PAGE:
It would be a stretch to say this is one of the best scholastic texts.  That would be Francis Turretin.  I wouldn’t say this is the most useful scholastic text on covenant theology.  That would be Herman Witsius. Nonetheless, Cocceius engages the biblical text in ways that often surpass others.  While he is not always the clearest writer, his formatting the texts by section markers separates him from others and prevents the reader from getting lost..  While this is an advanced text, it is required reading to understand how the Reformed view the covenants.  One can no longer speak on Reformed covenant theology without seriously engaging Johannes Cocceius.

Study notes on Caspar Olevian and Substance

I will write a formal review later.  R. Scott Clark has several fascinating sections reconstructing German Calvinism in the 16th century, along with rebutting the Heppe-thesis and such.  The review will cover those parts. This book is so useful on justification and covenant, that it could  serve the brethren and sisteren if its better quotes were put in an easily accessible bullet-point format.

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The Basic Argument

“Considered objectively, the substance of the covenant is comprised of God’s saving acts in Christ and the explanation of those acts in Christian theology” (Clark xviii). The double benefit refers to the objective work of Christ for us and the sanctifying work of Christ in us.

caspar

The first few chapters place Olevian in his humanist and scholastic context.  It’s important at this point to get his Aristotelian terminology understood.

Primary substance: indivisible substances extra intellectum (Clark 60).  Think this-man, that-tree.

Secondary substance: think classes and kinds.  God is a primary substance.  The primary substance, if you will.  More importantly, “God” is not a genus, so he can’t be a secondary substance.

Olevian on Substance and God

Substance of the covenant: objective truths of the Christian religion summarized in Apostles’ Creed (67).

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Olevian’s Trinitarian Doctrine of God

“Medieval soteriology….thought of infused grace (gratia infusa) as the means of final justification, Calvin made it the office of God the Spirit to infuse the elect, subsequent to justification, with the grace of sanctification” (83).

A person, as per the Trinity, is a subsistence “unsustained by any other” (97).

Trinity, Creation, and Substance

Substance is defined as “being’ because ‘being proper’ belongs to it” (101). Yet for Olevian substance is shorthand for “all that God has done for us in Christ. It was shorthand for the twofold benefit” (102).  The substance of the covenant describes the special relations between God and the elect.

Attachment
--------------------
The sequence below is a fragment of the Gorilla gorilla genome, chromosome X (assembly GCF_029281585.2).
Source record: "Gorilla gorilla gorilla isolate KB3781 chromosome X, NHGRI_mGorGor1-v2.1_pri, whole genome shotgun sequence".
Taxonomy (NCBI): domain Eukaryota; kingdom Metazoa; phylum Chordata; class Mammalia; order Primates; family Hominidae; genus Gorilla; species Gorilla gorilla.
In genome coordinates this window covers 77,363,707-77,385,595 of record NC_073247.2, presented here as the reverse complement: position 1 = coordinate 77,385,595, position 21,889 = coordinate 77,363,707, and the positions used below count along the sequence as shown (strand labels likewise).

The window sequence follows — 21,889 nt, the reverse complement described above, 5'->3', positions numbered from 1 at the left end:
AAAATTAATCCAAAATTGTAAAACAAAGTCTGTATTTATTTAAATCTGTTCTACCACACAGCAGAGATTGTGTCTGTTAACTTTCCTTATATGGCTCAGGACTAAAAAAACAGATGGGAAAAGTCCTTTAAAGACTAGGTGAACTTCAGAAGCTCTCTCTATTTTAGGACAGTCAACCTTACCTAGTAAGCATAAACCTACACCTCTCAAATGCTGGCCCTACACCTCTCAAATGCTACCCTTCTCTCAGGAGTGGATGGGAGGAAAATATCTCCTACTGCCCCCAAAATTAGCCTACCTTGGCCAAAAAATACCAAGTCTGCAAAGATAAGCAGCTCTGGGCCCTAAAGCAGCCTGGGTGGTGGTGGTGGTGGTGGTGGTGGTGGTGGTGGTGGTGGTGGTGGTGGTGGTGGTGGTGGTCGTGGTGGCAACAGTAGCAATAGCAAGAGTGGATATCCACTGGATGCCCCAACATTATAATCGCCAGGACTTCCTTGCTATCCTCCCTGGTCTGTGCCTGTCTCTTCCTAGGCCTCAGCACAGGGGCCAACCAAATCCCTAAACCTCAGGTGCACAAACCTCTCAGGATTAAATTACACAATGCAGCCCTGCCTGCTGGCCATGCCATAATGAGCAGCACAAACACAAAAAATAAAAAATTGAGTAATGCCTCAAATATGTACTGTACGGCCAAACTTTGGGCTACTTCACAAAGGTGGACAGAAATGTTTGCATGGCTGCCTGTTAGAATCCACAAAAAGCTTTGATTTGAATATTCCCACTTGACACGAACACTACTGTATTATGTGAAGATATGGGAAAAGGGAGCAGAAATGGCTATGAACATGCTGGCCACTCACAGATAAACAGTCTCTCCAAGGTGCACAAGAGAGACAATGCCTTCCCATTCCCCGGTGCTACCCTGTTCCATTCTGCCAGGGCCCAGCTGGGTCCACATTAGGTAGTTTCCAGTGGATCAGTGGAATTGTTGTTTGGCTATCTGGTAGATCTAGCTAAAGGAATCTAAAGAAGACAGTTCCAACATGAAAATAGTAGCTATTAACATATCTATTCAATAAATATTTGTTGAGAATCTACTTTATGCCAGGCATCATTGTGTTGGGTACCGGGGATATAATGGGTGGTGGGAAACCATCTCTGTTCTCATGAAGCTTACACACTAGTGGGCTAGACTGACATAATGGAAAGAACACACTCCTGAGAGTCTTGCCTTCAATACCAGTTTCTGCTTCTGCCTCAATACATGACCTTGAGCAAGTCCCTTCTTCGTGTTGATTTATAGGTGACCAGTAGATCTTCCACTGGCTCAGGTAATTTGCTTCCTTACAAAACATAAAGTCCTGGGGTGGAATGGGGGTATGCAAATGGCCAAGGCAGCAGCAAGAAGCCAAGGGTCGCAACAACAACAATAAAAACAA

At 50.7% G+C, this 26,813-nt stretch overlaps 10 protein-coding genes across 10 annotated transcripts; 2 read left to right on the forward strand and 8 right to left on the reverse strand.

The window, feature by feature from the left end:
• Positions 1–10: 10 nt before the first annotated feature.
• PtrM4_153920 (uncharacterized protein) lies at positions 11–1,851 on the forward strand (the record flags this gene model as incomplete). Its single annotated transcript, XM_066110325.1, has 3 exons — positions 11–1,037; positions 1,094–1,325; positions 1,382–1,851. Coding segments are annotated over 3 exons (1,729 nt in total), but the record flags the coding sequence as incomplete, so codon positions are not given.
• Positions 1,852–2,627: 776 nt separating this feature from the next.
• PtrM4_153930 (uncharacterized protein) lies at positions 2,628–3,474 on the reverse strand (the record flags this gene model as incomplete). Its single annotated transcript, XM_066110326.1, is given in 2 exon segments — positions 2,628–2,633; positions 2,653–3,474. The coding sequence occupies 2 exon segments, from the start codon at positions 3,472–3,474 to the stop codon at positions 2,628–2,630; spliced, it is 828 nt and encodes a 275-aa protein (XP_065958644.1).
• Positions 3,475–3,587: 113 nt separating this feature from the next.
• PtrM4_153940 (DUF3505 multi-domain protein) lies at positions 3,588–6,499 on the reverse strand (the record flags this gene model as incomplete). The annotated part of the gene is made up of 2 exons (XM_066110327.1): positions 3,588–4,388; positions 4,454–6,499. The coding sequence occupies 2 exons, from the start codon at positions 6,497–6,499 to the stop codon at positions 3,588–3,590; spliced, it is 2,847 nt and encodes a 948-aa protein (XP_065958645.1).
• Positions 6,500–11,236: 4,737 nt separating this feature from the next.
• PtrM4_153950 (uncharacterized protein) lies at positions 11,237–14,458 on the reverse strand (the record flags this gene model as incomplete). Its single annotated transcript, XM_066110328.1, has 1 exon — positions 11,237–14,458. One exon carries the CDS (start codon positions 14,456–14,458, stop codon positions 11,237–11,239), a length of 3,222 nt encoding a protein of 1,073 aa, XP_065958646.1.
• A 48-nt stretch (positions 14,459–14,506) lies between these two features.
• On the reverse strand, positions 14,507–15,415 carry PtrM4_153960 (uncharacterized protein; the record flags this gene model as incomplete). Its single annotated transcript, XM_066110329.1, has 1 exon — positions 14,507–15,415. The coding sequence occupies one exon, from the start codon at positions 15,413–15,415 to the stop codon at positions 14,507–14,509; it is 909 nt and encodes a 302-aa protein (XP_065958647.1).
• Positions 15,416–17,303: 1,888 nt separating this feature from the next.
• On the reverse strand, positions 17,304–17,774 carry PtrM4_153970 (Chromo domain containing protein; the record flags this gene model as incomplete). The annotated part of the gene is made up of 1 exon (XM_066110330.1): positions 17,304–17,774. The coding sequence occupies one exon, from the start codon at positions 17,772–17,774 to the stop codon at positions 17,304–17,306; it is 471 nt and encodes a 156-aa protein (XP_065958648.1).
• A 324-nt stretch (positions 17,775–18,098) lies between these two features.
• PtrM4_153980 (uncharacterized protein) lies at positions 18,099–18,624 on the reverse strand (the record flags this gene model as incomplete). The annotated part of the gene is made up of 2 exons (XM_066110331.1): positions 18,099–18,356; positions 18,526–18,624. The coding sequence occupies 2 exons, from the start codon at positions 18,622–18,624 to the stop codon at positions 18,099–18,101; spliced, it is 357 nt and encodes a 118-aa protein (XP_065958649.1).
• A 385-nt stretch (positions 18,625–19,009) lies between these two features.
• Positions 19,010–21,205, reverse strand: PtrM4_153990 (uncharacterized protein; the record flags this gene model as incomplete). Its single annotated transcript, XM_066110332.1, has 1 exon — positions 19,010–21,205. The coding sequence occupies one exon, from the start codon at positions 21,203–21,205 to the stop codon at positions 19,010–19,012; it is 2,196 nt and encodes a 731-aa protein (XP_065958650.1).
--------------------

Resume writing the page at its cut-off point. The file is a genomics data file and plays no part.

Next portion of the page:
Olevian’s Federalist Christology

Contrast with Lutheran Christology

  • genus maiestaticum: Christ’s humanity transformed by personal union with his deity (107).

Reformed Christology

  • Christ’s taking the form of a servant meant he had to take a true human nature, with all of its frailties (111).
  • extra calvinist

Brevis Admonitio: A Christological Federalism

“Olevian assumed a distinction between deity and humanity on the basis of his understanding of natura.  Chemnitz, on the other hand, assumed the possibility of different relations between Christ’s humanity and divinity on the basis of his understanding of degree (gradus) and class (genus)” (121).

Christ died as “sponsio” of the New Testament (130).

Justification: The First Benefit of the Covenant of Grace

Justification: First Part of the Double Benefit

  1. “Forgiveness of sins (remissio peccatorum) is the first “offered benefit” (oblatum beneficium) which is received by faith” (151).
  2. Christ’s righteousness is the ground of our justification, and is externally imputed to the believer.

Romanist View

Per Canisius:

  1. Justification is an ontological matter, a transformation (Clark 156).
  2. The beginning of justice is sufficient to satisfy God.  God “holds his judgment in abeyance until final justification or sanctification is achieved” (meritum de condigno; 156).
  3. Justification is a result of the mediation of grace.
  4. These benefits are applied in baptism (158). They are complex, not duplex.
  5. Christ fulfills these internally in us.  For Olevian, Christ has already fulfilled all righteousness (159).

Olevian’s Response

  1. Christ has already fulfilled all righteousness and we benefit through faith.